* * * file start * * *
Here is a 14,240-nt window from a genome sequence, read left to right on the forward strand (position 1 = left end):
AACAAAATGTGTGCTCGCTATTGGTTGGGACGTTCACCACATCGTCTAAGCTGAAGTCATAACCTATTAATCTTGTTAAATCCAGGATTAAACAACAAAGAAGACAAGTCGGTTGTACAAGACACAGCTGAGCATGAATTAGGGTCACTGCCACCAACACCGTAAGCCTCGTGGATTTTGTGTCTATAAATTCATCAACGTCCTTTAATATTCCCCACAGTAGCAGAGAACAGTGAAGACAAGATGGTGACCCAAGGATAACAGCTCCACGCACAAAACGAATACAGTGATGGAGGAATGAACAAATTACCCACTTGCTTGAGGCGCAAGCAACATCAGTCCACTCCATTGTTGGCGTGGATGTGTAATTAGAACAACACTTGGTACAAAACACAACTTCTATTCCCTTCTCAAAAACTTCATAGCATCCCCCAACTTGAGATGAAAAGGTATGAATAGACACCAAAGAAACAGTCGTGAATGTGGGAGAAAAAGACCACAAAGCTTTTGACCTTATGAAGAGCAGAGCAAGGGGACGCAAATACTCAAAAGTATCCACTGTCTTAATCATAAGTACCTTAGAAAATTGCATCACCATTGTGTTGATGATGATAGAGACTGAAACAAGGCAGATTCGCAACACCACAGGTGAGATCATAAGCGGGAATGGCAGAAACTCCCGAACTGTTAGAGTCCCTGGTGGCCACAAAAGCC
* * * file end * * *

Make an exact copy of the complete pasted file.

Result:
Here is a 14,240-nt window from a genome sequence, read left to right on the forward strand (position 1 = left end):
AACAAAATGTGTGCTCGCTATTGGTTGGGACGTTCACCACATCGTCTAAGCTGAAGTCATAACCTATTAATCTTGTTAAATCCAGGATTAAACAACAAAGAAGACAAGTCGGTTGTACAAGACACAGCTGAGCATGAATTAGGGTCACTGCCACCAACACCGTAAGCCTCGTGGATTTTGTGTCTATAAATTCATCAACGTCCTTTAATATTCCCCACAGTAGCAGAGAACAGTGAAGACAAGATGGTGACCCAAGGATAACAGCTCCACGCACAAAACGAATACAGTGATGGAGGAATGAACAAATTACCCACTTGCTTGAGGCGCAAGCAACATCAGTCCACTCCATTGTTGGCGTGGATGTGTAATTAGAACAACACTTGGTACAAAACACAACTTCTATTCCCTTCTCAAAAACTTCATAGCATCCCCCAACTTGAGATGAAAAGGTATGAATAGACACCAAAGAAACAGTCGTGAATGTGGGAGAAAAAGACCACAAAGCTTTTGACCTTATGAAGAGCAGAGCAAGGGGACGCAAATACTCAAAAGTATCCACTGTCTTAATCATAAGTACCTTAGAAAATTGCATCACCATTGTGTTGATGATGATAGAGACTGAAACAAGGCAGATTCGCAACACCACAGGTGAGATCATAAGCGGGAATGGCAGAAACTCCCGAACTGTTAGAGTCCCTGGTGGCCACAAAAGCC